The Ingredients of Success 

Operators should strive to get credit for the quality of their program. Attributes such as flavor, texture, aroma, visuals, the sound of the kitchen, naming and photos all contribute to the impression of a differentiated experience, which in combination with a good price and value will determine satisfaction, leading to retrial and a loyal following.

"You want to know your market and be able to fill a void. If everybody's doing chicken and you want to do chicken, what's going to set you apart from the competition in terms of the convenience stores?" Lucky posed. "Now, there's Slim Chickens, there's Dave's Hot, there's Raising Canes, there's all these guys."

The thing that makes the difference could be tasty add-ons or condiments — or it could be having a plan that is well-thought-out but still flexible.

"Maybe that is, no pun intended, the secret sauce," Lucky said. "Have your financing set up well and have your leadership buy into everything, and then become an obsessed, foodservice guest culture. Be willing to adapt. It might be grab-and-go, it might be drive-thru."

A key ingredients of "the secret sauce" is buy-in at all levels because foodservice is a team sport, he said. This means hiring well and having legitimate foodservice trainers.

Sampling programs are also extremely helpful, but operators must prepare to be surprised and let go of their sacred cows because customers may want something different from what is expected. Customization is also an easy way to differentiate.

"Give 'em something to customize your food with, even if it is [just] a hot dog. Maybe you get with a really good vendor that has a fried jalapeño or a fried pickle condiment that you could put on top of that hot dog, and it'll work for your hot dog customer that you didn't think you had before."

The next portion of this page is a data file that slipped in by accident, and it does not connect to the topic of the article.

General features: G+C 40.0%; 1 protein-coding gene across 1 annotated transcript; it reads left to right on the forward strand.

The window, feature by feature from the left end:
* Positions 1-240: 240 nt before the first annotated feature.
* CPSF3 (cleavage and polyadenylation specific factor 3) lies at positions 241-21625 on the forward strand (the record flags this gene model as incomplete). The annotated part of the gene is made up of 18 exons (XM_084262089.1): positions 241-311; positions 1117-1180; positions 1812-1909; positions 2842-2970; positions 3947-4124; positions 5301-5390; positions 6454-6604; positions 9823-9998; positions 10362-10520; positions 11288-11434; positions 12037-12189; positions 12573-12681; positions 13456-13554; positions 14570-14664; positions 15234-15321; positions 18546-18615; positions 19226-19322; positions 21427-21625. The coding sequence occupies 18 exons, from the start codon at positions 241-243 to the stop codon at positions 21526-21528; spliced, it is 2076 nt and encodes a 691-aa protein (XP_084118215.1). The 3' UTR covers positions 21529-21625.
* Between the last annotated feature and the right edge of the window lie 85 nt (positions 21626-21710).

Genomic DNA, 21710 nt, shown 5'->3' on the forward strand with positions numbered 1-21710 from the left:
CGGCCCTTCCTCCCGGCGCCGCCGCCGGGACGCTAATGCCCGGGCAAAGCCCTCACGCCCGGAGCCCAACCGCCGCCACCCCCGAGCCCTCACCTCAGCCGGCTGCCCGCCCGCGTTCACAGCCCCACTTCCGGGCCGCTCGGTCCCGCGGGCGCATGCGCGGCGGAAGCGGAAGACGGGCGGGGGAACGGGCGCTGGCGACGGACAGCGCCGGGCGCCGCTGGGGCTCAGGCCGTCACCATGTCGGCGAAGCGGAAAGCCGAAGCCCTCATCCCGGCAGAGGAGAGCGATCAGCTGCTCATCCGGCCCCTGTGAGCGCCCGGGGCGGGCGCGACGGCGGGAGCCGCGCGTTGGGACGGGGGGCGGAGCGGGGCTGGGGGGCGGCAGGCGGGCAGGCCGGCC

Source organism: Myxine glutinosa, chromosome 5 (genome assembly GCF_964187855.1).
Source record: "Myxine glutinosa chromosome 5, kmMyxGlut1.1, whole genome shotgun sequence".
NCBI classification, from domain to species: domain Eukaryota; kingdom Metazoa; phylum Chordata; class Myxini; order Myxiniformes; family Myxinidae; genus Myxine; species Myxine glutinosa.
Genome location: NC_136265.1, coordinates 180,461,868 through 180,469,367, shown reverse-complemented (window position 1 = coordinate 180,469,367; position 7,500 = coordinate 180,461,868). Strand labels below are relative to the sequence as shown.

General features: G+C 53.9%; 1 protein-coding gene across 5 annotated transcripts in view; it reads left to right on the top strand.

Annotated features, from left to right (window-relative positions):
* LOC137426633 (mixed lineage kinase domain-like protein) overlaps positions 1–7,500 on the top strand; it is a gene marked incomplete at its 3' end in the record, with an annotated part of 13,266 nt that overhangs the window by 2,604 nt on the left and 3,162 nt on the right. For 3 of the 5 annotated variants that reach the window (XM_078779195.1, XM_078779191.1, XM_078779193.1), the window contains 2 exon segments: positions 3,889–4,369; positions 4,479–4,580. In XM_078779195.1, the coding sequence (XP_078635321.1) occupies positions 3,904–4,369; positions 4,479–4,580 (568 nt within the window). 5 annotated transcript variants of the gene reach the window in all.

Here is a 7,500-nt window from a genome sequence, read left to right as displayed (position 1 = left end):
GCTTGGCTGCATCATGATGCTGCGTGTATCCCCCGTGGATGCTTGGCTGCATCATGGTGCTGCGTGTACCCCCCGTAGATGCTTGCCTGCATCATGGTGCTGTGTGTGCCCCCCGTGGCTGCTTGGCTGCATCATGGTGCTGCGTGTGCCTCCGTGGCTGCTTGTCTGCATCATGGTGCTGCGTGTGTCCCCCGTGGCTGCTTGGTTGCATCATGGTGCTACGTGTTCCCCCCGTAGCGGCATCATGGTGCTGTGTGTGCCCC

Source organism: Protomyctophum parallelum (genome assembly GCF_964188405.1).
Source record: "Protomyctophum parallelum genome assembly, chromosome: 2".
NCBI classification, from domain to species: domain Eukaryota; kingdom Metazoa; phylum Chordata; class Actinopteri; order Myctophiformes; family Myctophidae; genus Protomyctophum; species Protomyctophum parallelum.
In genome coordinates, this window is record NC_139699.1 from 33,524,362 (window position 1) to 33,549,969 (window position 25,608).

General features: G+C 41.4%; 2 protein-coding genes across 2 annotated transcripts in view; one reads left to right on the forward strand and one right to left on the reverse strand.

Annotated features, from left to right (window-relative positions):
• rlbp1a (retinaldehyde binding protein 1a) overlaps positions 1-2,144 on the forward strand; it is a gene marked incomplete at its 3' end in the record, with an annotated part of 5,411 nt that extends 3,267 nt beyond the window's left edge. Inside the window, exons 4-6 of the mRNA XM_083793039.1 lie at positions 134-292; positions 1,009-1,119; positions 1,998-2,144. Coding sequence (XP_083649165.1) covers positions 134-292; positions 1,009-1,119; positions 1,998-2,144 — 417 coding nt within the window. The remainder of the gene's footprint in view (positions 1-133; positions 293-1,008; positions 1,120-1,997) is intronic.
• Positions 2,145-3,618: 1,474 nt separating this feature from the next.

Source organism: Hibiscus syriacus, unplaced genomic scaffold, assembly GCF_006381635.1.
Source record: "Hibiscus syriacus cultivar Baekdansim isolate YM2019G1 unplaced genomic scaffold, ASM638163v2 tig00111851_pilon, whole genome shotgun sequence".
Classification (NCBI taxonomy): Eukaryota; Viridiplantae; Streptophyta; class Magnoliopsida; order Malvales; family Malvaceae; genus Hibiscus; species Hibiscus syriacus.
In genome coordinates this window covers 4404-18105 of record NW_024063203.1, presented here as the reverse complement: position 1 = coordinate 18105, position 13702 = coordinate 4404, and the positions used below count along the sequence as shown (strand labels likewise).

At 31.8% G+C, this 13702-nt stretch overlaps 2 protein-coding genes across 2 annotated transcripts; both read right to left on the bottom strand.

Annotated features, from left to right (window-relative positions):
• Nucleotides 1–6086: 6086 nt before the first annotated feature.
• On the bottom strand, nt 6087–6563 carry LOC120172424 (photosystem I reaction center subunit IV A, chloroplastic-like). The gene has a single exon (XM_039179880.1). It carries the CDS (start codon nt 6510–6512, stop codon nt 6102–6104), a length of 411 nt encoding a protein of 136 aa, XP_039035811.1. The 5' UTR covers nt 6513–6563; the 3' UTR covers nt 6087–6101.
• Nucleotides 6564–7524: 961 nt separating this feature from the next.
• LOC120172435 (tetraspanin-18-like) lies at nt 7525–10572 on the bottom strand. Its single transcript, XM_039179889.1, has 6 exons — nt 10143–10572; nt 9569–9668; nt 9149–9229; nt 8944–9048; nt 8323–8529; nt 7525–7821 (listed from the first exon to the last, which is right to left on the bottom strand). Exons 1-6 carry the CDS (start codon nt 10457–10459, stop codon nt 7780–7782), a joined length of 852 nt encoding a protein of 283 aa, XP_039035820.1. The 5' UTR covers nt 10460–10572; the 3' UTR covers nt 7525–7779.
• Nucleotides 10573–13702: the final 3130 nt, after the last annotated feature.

Once foodservice leaders know what they want to do and how they want to do it, Lucky's advice is to stay the course and refuse to deliver anything less than the quality they planned for.

"The choice is yours. You have the data," he said. "So, you need to stand up to those people that are trying to push you in the crappy-chicken way, and then you choose to thrive. And I say, thrive."

The ninth-annual Convenience Foodservice Exchange event, held May 2-3, was an exclusive networking and experience-focused conference that gave attendees actionable knowledge and research to strengthen their foodservice business. 

Sponsors of the 2024 Convenience Foodservice Exchange included gold sponsors Ferrero Foodservice, Hunt Brothers Pizza LLC, The J.M. Smucker Co., Krispy Krunchy Chicken, LSI Industries, Southern Visions LLP, Stuffed Foods and Sugar Foods Corp.; silver sponsors Steritech and Supplyit By Jera Concepts; and Innovation Zone sponsors Bite Inc., Shiftsmart and Upshop. 

About the Author

Angela Hanson

Angela Hanson

Angela Hanson is Senior Editor of Convenience Store News. She joined the brand in 2011. Angela spearheads most of CSNews’ industry awards programs and authors numerous special news reports. In 2016, she took over the foodservice beat, a critical category for the c-store industry.